> Location: New Castle, NH
> Dates: 1632
Built by the British to guard access to the harbor at Portsmouth and originally known as The Castle and then Fort William and Mary, this fort was captured by Patriots during the Revolutionary War. The fort was rebuilt, and renamed Fort Constitution, in 1808, and expanded through 1899, ultimately operating through the 1950s. Visitors can still check out ruins from the 1808 structure. Now part of a New Hampshire state park, the site is also home to the Portsmouth Harbor Light, a lighthouse completed in 1878.
> Location: Marblehead, MA
> Dates: 1634
One of the oldest English coastal fortifications, Fort Sewall was last used during the Spanish-American War in 1898. In 1922, the federal government turned the fort over to the town of Marblehead, and it’s now open as a public park. Thanks to a $1.5 million dollar rehabilitation effort, the Fort Sewall Oversight Committee was able to give the structures a recent facelift, re-creating a gun platform and restoring the masonry work.
> Location: Winter Island, MA
> Dates: 1643
Fort Pickering served as a strategic coastal defense and military barracks for Salem Harbor over a variety of periods, from the Anglo-Dutch Wars through World War II. Today, you can visit the Civil War-era remains of the fort as part of the Winter Island Maritime Park.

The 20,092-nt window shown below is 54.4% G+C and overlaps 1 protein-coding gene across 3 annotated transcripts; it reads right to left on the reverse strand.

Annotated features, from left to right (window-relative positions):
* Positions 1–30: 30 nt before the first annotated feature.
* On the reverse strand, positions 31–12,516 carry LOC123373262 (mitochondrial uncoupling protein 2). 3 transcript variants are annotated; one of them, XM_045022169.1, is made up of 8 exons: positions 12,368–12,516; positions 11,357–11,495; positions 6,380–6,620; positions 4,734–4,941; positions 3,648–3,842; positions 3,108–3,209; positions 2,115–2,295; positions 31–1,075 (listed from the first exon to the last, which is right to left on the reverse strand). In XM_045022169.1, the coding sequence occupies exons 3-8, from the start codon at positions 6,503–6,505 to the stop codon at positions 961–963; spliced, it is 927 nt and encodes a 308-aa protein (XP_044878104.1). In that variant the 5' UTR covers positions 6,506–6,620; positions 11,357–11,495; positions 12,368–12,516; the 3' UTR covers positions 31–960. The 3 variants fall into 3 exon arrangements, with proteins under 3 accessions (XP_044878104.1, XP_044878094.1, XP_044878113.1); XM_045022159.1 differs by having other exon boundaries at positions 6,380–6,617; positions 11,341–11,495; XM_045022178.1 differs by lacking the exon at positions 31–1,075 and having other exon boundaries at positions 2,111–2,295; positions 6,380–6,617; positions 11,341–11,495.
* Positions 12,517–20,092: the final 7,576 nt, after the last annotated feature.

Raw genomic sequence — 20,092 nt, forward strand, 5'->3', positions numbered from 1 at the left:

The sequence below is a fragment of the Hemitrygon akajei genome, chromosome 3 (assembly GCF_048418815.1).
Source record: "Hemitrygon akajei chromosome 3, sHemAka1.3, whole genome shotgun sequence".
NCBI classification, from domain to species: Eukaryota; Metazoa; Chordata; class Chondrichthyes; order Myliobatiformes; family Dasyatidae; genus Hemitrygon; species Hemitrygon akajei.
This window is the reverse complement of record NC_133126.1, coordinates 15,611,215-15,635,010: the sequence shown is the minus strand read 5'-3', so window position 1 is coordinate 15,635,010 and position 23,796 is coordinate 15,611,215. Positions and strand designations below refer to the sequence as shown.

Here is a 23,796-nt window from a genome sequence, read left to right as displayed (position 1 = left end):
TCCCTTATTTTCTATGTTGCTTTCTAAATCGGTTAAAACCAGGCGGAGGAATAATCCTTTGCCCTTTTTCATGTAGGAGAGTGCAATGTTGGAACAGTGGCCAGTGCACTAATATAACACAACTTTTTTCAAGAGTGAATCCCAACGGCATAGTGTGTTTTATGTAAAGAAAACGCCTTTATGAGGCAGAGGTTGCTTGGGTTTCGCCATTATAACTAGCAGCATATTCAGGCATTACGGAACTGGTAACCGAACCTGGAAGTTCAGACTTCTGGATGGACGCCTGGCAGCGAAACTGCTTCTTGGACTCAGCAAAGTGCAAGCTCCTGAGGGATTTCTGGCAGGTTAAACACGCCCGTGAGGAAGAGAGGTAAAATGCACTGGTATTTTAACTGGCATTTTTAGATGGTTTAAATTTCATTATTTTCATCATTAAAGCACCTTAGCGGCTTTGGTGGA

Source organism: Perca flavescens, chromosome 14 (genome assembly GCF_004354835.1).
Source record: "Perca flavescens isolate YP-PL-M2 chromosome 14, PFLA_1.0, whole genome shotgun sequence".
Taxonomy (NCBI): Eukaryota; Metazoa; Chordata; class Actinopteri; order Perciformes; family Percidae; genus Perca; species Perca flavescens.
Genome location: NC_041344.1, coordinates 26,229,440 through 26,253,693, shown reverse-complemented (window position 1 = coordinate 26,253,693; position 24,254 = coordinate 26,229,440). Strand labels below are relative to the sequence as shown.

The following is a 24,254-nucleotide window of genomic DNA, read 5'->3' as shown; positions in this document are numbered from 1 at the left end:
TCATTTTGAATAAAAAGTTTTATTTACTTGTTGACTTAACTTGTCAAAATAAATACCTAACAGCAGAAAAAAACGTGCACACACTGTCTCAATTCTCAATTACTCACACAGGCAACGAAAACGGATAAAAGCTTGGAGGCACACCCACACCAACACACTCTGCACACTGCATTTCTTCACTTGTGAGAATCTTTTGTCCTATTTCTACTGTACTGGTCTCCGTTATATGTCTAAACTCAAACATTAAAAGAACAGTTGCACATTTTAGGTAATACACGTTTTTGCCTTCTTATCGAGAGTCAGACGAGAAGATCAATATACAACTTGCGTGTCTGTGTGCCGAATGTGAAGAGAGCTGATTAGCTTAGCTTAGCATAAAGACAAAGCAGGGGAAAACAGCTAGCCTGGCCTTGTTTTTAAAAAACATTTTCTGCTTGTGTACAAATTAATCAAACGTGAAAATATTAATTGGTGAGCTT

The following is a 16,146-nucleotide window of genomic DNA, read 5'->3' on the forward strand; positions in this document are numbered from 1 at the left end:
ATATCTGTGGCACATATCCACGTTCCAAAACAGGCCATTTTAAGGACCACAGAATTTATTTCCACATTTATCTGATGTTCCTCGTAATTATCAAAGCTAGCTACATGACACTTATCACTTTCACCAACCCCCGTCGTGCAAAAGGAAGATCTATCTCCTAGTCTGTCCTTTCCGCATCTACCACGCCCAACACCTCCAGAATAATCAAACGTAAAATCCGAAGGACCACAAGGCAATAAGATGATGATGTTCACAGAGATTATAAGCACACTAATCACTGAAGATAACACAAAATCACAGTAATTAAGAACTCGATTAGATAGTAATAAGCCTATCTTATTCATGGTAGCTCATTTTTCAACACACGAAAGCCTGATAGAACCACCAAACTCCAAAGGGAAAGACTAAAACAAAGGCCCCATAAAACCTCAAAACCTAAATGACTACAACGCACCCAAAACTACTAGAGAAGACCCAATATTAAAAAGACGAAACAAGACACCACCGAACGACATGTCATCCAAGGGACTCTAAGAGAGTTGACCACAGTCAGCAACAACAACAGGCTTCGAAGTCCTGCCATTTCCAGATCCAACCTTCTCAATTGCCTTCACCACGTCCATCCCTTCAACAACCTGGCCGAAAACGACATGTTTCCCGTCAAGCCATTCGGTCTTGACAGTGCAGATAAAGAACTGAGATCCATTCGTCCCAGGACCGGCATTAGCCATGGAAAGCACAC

Fort Nathan Hale
> Location: New Haven, CT
> Dates: 1659
Several forts have stood on this site, beginning with an unnamed British structure from 1659. In 1776, colonists built a new fortification here, dubbed Black Rock Fort. Before the War of 1812, it was reconstructed and named after American patriot Nathan Hale. The fort became a historic site in 1921. After years of neglect, it was brought back to life with the formation of the Fort Nathan Hale Restoration Project. Reconstruction, then rededicated in 1976, the fort is now the focal point of a 20-acre city park that draws visitors from around the world.
Castillo de San Marcos
> Location: St. Augustine, FL
> Dates: 1672
Castillo de San Marcos is the oldest surviving masonry fort in the country, first erected when Florida was part of the Spanish empire. The fort has changed hands five times under four governments, serving as a designated U.S. Army base beginning in 1821. The Castillo de San Marcos National Monument has become a popular tourist attraction,
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